White OutIt is becoming increasingly obvious that, when it comes to the issue of obesity, Americans are not concerned solely about themselves. This is particularly true when considering the number of school systems subjected to parental lobbying to remove so-called junk foods from in and around their cafeterias. However, the healthful parents are having an impact elsewhere as well.
In a national survey of nearly 600 parents, Insight Express (Stamford, Conn.) found that the availability of healthful beverages plays an important role in restaurant selection. In fact, 63% of respondents choose restaurants based on whether they promote healthful beverages over sugary drinks, the vast majority (70%) saying they would like their children to drink milk when dining in a restaurant. Some 62% said their children are eating and drinking “healthier” at home.
This is welcome news, considering the widening availability of milk among restaurants, fast-food options in particular. In the past year, both McDonald's (Oak Brook, Ill.) and Wendy's (Dublin, Ohio) have begun offering single-serve, plastic cartons of milk with their children's meals. All of this has been in response to a number of studies relating low milk consumption to poor health, namely an increased likelihood of broken bones or obesity.
Commenting on the survey's findings, Jeff Manning, executive director with the California Milk Processor Board (Berkeley, Calif.), opines that consumers have far more choices than simple white milk to gain dairy's benefits. “Hot chocolate, flavored milks and milk-based smoothies or licuados are just a few ways parents can get milk down their kids' gullets.”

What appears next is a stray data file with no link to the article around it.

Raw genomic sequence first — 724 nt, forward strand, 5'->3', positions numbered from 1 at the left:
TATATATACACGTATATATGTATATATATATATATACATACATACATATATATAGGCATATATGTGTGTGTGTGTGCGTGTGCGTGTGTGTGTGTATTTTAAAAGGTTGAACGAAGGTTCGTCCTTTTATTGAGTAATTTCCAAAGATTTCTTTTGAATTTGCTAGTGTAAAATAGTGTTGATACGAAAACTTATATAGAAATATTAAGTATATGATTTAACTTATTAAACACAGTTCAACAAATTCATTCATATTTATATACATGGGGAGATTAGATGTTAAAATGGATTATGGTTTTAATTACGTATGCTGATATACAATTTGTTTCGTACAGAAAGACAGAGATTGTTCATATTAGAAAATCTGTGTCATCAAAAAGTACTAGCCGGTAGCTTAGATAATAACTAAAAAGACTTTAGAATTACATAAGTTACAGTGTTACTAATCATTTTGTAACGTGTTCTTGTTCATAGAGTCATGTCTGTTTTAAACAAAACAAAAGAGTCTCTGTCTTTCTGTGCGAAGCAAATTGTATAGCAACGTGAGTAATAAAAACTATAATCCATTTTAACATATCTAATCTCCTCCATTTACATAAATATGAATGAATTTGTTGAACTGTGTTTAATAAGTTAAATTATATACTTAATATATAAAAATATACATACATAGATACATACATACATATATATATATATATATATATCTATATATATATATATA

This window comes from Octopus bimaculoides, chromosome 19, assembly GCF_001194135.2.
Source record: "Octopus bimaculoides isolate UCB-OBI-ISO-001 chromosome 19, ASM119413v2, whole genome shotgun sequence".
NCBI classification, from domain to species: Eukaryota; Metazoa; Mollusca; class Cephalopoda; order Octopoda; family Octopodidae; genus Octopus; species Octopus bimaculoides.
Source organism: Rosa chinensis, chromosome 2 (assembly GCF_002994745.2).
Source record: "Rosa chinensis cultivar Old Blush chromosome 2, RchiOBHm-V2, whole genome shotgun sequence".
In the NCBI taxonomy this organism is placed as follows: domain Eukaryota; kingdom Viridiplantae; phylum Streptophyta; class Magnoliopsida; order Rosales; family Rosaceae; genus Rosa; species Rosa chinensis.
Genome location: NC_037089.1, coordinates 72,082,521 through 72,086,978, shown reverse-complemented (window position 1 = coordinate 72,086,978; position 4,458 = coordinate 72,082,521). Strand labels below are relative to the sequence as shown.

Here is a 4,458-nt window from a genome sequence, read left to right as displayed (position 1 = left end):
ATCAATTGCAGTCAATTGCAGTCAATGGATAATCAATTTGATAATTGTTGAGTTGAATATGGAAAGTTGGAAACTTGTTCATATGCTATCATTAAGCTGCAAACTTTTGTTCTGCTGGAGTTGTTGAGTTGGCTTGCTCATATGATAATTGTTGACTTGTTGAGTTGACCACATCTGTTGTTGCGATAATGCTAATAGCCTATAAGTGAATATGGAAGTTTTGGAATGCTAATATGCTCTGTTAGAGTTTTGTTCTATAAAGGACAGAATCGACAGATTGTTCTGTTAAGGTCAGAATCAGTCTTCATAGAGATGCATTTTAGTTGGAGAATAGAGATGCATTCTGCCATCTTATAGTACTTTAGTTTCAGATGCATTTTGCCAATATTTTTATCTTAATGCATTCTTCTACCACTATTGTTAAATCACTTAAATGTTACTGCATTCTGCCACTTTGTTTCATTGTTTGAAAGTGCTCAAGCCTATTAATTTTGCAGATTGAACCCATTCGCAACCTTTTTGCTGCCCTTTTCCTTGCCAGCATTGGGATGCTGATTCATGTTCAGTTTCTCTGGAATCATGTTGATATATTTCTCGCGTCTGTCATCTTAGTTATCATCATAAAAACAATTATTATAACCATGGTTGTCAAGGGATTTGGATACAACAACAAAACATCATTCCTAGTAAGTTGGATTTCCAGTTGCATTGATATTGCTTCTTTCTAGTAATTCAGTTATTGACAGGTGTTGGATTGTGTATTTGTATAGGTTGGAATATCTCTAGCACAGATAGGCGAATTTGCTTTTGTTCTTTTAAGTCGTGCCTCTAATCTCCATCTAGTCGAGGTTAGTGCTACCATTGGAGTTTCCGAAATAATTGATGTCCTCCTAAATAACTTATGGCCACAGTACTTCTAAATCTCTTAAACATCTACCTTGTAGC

The In Box
Eating in AmericaIn its annual report on the eating habits across the fruited plain, Parade magazine (New York) found that, while carbohydrate-cutting diets may be fading, consumers have learned important lessons from Atkins' inspirations. For that matter, more than a third (38%) of Americans say that “reducing carbs” is a permanent change in their eating habits.
Reflecting the faddish nature of the carb-culling trend, half of the respondents to “What American Eats” believe the carb craze will last “just until the next fad hits.” According to Parade, some 56% of Americans “never think about carbohydrates” when buying or eating food, 44% do not select food based on carbohydrate content (or lack thereof) and, in fact, 38% regard low-carb diets as unhealthy.
However, according to the weekly magazine, U.S. consumers are paying more attention to total fat and saturated fat while--at the same time--looking for 100% whole grains and high-fiber foods. Furthermore, the portion-controlling message appears to be reaching some consumers, as 45% have reduced portion sizes in their meals. Demonstrating that some trends do have staying power, 40% of consumers are eating low-fat foods, and 31% are reducing overall calories--despite the fact that only one in five Americans is dieting to lose weight, a decrease from the one in three in last year's survey.
How much do the dieters want to lose? According to the survey of 1,000 individuals between 18 and 65, the dieters want to rid themselves of an average of 38 pounds; one in three would like to drop 50 pounds or more.